Naina Mathur (Rani Mukerji) is a trained and qualified teacher. However her various applications for teaching positions over five years have been unsuccessful. The primary reason is her speech impediment. Naina has lived with Tourette Syndrome since childhood, and made peace with it in adulthood. But the world around her, including her father (Sachin Pilgaonkar), is uncomfortable with the involuntary sounds and movements that emanate from Naina’s mouth. “Tourette is in my speech, not in my intellect,” she says.

Very early on, Naina (Rani Mukerji) educates a panel of school administrators, and the audience, about the nature of Tourette’s. When she bags a job commandeering a classroom of misfits, inducted into the school system under the Right to Education mandate, she educates the 14 delinquents (and us) on what it’s like living with a tic. The school principal (Shiv Subramaniam) has appointed an underdog to school division number 9F which is populated with underdogs who come from the wrong side of the tracks.

Naina’s path is not an easy one. Not only must she convince the school board, and her fellow teachers, of her abilities but also win over 14 cocky, disinterested, rebellious and disrespectful students who could be on permanent detention. “There are no bad students, only bad teachers,” she declares defiantly to her nemesis and colleague Mr Wadia (played villainously by Neeraj Kabi), a conservative and snooty educator.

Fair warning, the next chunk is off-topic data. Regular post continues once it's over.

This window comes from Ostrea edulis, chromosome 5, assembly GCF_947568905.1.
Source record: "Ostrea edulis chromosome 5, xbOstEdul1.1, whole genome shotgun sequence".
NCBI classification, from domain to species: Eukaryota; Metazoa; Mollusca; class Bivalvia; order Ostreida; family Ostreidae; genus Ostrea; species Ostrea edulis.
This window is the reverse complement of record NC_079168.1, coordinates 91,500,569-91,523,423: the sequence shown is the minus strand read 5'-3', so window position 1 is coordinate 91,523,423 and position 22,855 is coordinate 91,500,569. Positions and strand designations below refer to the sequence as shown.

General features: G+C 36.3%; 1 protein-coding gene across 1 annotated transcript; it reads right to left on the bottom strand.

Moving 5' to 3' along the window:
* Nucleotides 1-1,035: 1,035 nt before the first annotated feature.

Director Siddharth P. Malhotra keeps the narrative moving, without unnecessary side plots, focussing on the student-student, student-teacher and staff room politics. Naina’s daily life is shown through her interactions with her family which includes a supportive mother (Supriya Pilgaonkar) and brother. Avinash Arun’s lensing is delightful and the design and direction of the classroom scenes is wholly believable. (During an exam scene I actually felt the nerves associated with finals!)

Based on Brad Cohen’s memoir Front of the Class: How Tourette Syndrome Made Me the Teacher I Never Had (which was adapted into a film in 2008), Hichki is no Dead Poet’s Society, but there are scenes that will remind you of Robin Williams’s Mr. Keating and a class that saluted him with “O Captain! My Captain!”

Mukerji delivers an earnest performance incorporating the tics and involuntary gestures seamlessly into her portrayal. The school children and her colleagues offer indispensable support.

At times Hichki feels too righteous. Loaded with messages from equality, right to education, tolerance to a gratuitous walk through a Mumbai slum with the camera gingerly peeking into the difficult lives of class 9F. Fortunately the story is strongly underlined by the instances of the resourcefulness of the students and the idea that education should not be a one-size-fits-all concept.

Hichki (2018).